Last week, Thomas (TJ) Campagna began his driving experience when he earned his learner’s permit. He hasn’t driven outside his home street yet but it is a tentative first step.
On 19 December 2017, TJ nearly had his life taken away from him when a drug-affected driver collided with the car his mother, Alanna Davis, was driving on the Kings Highway, 16km from Braidwood, while heading to the South Coast for a beach holiday.
Five people were taken to hospital. TJ was airlifted to Canberra Hospital where he underwent emergency surgery to repair a perforated bowel, fractured ribs, a collapsed lung, damage to his teeth and shoulder, and the loss of his appendix and abdominal muscle.
A talented rugby player, TJ’s recovery has captured the hearts of people in the ACT region, from sporting greats to heroic medical teams and specialists.
A dearth of recent stories about road users being caught driving at alarming speeds has triggered Alanna, who will always remember the horror of seeing her 13-year-old son in enormous pain minutes immediately the crash.
“During the past few weeks, I’ve read with great distress about an alarming level of people speeding or driving impaired,” she says. “And then I was silly enough to read social media commentators whinge about it just being revenue raising.
“Last year, I read a comment on social media and I couldn’t believe it. This user made his comment on the NSW Roads Facebook page on a post about not speeding during the holiday period. The user wrote words to the effect of, ‘NSW Police, ruining people’s holidays’. When did this sort of comment become a reality for our community?
“We were going on holiday when our crash happened. The woman who has now been convicted of drug-driving when she caused our crash wasn’t on holidays. She was actually on her way home from court for another drug-driving charge.
“The only person who ruined our holiday was that woman. Not the police.”
Alanna is understandably passionate about road users who treat their licence as a right.
“When we get our licence, we are making a commitment,” she says. “If you can’t live up to that commitment, go surrender your licence right now. You don’t deserve it.”
TJ has made many sacrifices in his journey to get behind the wheel, including missing almost two years of school, forgoing representing ACT in rugby union, overseas rugby trips, school camps and swimming with his friends. He went from being a perfectly healthy teenager to fighting for his life during five surgeries.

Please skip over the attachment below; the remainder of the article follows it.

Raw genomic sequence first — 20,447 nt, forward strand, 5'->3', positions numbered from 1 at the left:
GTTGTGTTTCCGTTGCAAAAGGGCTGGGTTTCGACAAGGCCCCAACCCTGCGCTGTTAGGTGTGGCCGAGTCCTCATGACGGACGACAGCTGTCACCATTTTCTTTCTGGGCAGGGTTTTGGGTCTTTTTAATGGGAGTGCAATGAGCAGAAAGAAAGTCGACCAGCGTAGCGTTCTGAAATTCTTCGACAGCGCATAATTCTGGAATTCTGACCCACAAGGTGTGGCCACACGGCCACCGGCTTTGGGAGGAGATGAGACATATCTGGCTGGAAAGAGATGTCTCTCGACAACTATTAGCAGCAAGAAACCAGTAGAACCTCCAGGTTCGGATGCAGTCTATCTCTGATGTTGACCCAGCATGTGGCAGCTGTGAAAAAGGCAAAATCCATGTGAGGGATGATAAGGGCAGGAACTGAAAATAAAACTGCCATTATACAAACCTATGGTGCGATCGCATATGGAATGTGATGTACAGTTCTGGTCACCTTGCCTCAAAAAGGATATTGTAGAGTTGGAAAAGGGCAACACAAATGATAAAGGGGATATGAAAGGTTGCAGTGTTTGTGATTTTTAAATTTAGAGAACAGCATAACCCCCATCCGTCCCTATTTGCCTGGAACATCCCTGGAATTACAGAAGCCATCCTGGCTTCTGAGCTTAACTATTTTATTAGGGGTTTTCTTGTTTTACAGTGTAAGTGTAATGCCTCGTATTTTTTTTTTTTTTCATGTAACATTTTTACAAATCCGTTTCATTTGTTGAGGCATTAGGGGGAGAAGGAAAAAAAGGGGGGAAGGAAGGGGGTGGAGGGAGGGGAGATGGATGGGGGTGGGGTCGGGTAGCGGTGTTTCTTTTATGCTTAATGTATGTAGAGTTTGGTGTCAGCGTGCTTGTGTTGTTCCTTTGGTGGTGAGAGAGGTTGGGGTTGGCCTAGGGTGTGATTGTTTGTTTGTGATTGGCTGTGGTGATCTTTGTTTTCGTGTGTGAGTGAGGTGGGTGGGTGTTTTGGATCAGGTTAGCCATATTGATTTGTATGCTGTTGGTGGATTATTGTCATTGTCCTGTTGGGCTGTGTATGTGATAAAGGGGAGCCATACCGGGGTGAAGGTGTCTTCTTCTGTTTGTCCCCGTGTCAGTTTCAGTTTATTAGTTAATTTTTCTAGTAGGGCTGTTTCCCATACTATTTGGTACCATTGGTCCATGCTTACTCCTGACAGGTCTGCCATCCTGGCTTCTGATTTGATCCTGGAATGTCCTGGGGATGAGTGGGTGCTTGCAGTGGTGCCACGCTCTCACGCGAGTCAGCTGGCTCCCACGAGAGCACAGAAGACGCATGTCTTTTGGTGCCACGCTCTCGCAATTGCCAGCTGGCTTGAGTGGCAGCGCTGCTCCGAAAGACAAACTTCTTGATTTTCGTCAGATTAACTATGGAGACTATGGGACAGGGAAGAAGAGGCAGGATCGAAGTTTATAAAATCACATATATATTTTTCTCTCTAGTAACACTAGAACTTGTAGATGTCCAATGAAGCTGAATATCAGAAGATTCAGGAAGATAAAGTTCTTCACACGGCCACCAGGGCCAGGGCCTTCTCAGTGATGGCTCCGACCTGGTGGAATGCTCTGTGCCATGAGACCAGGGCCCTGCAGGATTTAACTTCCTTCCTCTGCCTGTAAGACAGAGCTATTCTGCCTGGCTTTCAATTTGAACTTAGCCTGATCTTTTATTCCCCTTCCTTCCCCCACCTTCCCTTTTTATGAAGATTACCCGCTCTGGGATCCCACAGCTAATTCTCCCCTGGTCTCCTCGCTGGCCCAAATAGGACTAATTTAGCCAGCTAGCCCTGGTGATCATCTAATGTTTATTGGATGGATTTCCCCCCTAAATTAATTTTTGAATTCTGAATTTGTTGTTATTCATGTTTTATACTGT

Alanna says that not being “caught” breaking the road rules doesn’t make it OK, it just means you’re lucky.
“It shouldn’t be up to the police to be out on our roads 24/7 with speed cameras, operating a RBT or just being around,” she says. “It’s actually up to all road users to do the right thing.”
Alanna also poses a couple of very pertinent questions: why are motorists more worried about fines than life on our roads? And why do we blame road rules, police or governments for receiving a fine?
“The only reason you get a fine or [demerit] point loss instead of prison time is because nobody was injured, or worse, died,” she says. “It’s nothing that you did better; it’s just pure luck you got caught before you ruined someone else’s life. Or took it.”
Alanna also battles a legacy far beyond the injuries to her son and the massive contusion on her stomach from the seatbelt that saved her life. Insurance companies ask what injuries her son has and who was responsible. She asks herself more questions than she has the answers to.
She also has some very sobering words.
“I’d prefer our police were able to invest more time on other crimes,” says Alanna. “I’d rather our fire and rescue were able to concentrate on fire reduction instead of cutting my son out of a car. I’d rather our paramedics and hospitals were able to focus on other illnesses and diseases instead of constantly looking after my son.
“I’d also rather you arrived 15 minutes late than not at all. I promise you, the world will absolutely not end if you abide by the speed limit and arrive alive.
“Let’s work to change our attitudes, to challenge our friends and family to do the right thing on our roads. It won’t harm anyone by doing the right thing.
“And please remember, it’s not your right to drive. It’s our right to drive without risk of harm or death.”